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« Jonnatan Leiva, chef & Matthew Wilbur, sous. butchering lamb & suckling pig. | Main | Chef Advice. or, when cooks say " ." chefs hear " ." »

09 March 2010


Shuna, I am bringing a expert French artisan pork producer and butcher to the US in April for a series of workshops for pros on French Cut Seam Butchery & Charcuterie- French PIG. details and more info here. Thanks for passing this on to West Coast cooks.

I have worked in 5 restaurants.
None of them brought in whole animals. Except halibut, which to me doesn't count. Only primals on most proteins.

I worked in 7 restaurants, and only one brought in whole lamb, deer and rabbits.

None of them brought in hogs, or cattle.

I don't use Twitter, but I wanted to respond anyway. I've worked in one restaurant (the rest of my 7-year career taking place in bakeries and p√Ętisseries). At the time, they did all their own fish butchering, and judging from the direction the menu took after I left, I'm willing to bet there were at least a few whole animals brought in for butchering.

In Italy, I worked with Dario Cecchini and he took his butcher shop and now has two restaurants-
he has trained many chefs from all over the world- who wanted to leran butchering for their restuarants.

Now there are also many butchers with restaurants- so I hope that there are also chefs that butcher!

At least as dozen restaurants on my resume, only two of which weren't considered fine dining, and none of them have butchered whole animals.

I was lucky enough to be trained in one that broke down beef and pork, unfortunately it was 18 years ago, and none others have done so since....

I have worked in three restaurants in new york and another in boulder, co. I now have my own place in upstate new york where we purchase almost exclusively half and whole animals and do all butchering in house.
We are a very small crew, buthave found this is the best way to embrace the local producers and explore our own abilities.

I don't work in kitchens, but you probably know of the restaurants here in NOLA which have whole animals, like Boucherie. There are some amazing sausage makers here too, but one of my favorite is Terranova's grocery store, where Mr. Terranova won't share the recipes yet with his son Tommy, though he's in his late 20's, because he hasn't married yet, proving he's not serious enough to make good sausage. I make my sister in NYC read your blog, and I've gotten several more started on it. It is always enjoyable, even when tough. I enjoy the purity, directness and thoughtfulness of your writing - it could be any subject.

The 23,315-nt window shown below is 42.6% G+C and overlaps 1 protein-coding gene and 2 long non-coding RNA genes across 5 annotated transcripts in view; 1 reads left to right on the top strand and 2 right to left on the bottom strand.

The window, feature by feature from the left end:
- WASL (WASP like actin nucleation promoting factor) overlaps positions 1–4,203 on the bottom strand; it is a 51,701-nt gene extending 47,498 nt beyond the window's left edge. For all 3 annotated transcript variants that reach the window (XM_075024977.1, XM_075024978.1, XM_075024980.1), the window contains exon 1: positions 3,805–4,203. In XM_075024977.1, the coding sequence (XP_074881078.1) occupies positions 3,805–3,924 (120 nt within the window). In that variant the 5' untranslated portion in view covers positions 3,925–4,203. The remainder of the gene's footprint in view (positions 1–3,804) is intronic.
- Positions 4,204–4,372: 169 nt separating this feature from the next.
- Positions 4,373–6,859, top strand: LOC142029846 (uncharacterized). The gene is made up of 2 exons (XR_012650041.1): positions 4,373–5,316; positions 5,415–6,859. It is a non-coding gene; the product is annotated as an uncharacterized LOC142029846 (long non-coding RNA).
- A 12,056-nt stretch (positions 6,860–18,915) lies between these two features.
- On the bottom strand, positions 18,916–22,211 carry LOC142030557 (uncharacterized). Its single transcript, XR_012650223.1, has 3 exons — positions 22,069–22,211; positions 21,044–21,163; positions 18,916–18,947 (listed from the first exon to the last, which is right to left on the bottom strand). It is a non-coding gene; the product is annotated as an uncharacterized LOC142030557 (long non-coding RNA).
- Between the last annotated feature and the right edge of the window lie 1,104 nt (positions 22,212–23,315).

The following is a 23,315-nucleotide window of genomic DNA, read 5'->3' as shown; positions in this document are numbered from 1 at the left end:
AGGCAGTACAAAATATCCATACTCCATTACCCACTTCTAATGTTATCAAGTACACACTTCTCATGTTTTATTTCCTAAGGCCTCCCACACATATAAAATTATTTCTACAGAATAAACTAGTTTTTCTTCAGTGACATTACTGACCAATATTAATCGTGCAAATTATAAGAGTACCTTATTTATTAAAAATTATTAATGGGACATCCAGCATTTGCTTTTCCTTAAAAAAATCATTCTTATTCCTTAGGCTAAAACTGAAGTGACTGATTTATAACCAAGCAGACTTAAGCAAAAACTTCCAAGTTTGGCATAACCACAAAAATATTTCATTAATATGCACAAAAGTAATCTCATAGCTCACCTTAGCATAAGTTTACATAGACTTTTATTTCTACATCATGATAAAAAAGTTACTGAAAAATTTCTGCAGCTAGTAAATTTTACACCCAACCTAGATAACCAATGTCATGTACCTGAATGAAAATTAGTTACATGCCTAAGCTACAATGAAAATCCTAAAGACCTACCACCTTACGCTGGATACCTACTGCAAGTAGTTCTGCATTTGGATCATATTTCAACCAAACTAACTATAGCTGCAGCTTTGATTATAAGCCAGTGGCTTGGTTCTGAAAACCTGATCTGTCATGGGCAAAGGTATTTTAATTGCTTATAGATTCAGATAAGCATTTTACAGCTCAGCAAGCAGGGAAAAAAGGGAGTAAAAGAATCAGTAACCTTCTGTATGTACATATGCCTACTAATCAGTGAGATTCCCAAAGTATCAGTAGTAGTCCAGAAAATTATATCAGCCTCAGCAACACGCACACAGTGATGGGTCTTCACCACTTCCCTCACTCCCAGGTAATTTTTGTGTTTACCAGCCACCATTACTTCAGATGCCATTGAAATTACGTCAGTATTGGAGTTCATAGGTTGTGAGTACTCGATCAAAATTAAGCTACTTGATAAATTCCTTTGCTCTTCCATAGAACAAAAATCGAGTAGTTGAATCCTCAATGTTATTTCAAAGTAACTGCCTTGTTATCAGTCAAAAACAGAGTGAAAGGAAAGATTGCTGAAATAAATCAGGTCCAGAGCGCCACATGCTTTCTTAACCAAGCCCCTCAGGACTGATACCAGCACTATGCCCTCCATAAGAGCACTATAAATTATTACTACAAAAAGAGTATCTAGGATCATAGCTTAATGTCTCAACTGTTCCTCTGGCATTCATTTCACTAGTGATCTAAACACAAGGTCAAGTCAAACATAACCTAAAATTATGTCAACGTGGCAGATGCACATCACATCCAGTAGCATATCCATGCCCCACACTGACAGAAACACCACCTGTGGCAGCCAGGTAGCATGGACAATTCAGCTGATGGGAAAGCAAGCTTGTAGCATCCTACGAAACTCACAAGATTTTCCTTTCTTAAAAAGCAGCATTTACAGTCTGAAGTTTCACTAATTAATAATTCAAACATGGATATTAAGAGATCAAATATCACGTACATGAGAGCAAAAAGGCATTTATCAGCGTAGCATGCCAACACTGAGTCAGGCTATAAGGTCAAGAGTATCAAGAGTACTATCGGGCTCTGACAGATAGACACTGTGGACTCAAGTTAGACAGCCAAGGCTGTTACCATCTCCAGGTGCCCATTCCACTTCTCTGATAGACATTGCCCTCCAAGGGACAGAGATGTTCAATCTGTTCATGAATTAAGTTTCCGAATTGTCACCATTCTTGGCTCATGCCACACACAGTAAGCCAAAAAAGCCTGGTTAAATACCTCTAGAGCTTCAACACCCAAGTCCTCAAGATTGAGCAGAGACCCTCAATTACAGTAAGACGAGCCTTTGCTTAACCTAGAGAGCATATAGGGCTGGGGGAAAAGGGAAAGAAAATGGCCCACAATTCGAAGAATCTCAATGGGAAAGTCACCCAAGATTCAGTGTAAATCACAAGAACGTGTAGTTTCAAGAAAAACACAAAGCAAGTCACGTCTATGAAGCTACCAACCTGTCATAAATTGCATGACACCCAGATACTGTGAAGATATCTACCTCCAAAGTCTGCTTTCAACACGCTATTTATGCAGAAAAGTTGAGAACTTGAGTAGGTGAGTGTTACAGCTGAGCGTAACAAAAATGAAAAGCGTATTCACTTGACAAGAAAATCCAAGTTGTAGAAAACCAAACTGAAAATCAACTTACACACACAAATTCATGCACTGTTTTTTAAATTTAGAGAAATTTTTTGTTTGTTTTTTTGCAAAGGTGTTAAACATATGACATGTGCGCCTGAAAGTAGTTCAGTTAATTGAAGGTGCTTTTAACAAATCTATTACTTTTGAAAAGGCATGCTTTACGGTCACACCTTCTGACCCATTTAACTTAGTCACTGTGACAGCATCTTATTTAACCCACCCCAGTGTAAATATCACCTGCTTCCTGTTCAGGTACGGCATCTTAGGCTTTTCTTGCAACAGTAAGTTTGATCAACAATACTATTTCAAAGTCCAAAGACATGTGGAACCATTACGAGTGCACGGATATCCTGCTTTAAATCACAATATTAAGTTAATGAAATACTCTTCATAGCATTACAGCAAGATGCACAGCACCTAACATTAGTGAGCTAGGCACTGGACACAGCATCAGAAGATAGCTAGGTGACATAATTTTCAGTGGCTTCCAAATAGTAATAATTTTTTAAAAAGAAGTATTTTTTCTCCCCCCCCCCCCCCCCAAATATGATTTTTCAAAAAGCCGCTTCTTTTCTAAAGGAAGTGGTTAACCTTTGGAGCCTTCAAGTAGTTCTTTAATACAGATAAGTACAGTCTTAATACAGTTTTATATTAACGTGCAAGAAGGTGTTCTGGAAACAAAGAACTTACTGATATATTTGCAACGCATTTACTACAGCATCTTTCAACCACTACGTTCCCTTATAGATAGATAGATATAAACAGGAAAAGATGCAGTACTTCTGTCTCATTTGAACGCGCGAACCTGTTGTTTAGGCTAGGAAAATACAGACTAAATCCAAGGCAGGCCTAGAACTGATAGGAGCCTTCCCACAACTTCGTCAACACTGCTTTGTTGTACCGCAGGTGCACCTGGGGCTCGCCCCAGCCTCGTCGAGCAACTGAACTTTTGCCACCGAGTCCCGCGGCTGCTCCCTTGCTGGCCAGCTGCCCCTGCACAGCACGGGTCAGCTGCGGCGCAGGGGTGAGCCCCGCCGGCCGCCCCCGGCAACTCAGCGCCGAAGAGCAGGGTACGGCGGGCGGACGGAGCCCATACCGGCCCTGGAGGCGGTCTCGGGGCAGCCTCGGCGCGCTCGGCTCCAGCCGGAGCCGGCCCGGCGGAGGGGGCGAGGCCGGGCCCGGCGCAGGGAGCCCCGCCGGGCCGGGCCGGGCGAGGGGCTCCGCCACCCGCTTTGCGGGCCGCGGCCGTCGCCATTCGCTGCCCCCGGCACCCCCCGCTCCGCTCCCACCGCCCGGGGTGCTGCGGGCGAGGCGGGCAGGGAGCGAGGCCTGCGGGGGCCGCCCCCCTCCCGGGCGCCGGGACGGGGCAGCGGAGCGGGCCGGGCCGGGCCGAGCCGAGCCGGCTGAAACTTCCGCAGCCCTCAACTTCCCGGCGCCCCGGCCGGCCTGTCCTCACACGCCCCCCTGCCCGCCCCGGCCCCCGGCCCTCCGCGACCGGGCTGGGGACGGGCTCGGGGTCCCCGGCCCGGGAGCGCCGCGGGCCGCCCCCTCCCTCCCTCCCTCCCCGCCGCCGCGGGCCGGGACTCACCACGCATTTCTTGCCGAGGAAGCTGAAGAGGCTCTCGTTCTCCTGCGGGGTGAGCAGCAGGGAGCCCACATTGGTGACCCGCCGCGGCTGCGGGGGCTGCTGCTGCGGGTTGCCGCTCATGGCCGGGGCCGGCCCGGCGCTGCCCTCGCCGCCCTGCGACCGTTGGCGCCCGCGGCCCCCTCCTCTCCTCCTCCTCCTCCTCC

I've worked in two restaurants one of which does butchering. Some products come in pre-cut and others come in whole, ie: suckling pigs and spring lambs. Most fish are filleted out in house as well. We have enough work to be able to pay a full time butcher.

Only 3, really. The first didn't. The second had a whole animal program- pigs every week, lambs less often, and I'm no longer there but they're doing whole beef animals now. My current place does whole hogs sometimes, lambs and goats fairly often, whole chickens every week.

I've worked in 7 restaurants. Four brought in whole or half animals and broke them down in house. Beef was usually brought in primals and broken down further.

So far, I've interned in 2 NYC restaurants. One butchered whole animals, but I was seeking such a place when I went to work there, so that may skew the results of your poll.

When I worked in Europe, there was a lot of butchering of whole carcass. Part of my apprenticeship was 6 months section working in the larder section butchering everything from beef, veal, lamb, pork, and all fish. It was also part of the final chef examination. With my career in North America, only one large hotel property butchered. Most restaurants purchase primal or pre-cut steaks. The skill is being slowly lost.

this doesn't really have to do with your question but it sparks a memory...interesting how back in Europe prior the war 'what you did as a profession' had everything to do with what you could provide to your uncle was a butcher back then and upon coming to Canada owned a butchershop here as well; the philosophy being - if you were a butcher your family would always have food on the table and never go hungry

Hi Shuna - This has nothing to do with your post, but Happy Birthday! Hope you were extra good to yourself. Keep up the great blogs and even better desserts - Beth

Hi Shuna,

Love your blog.

Of the places that I've worked, in-house butchering extends as far as portioning racks, breaking down fish, etc.. For the most part, as I'm sure you know, the time, effort, space, and training of butchering an entire animal is not something that is usually practical in a nyc kitchen. Right or wrong, this is the reality. To work in a kitchen that has that capability is a boon. I'm jealous.


I've worked in 5 kitchens in three states, and only one brought in and butchered whole animals. I'm still in awe of all that I learned while I was there.

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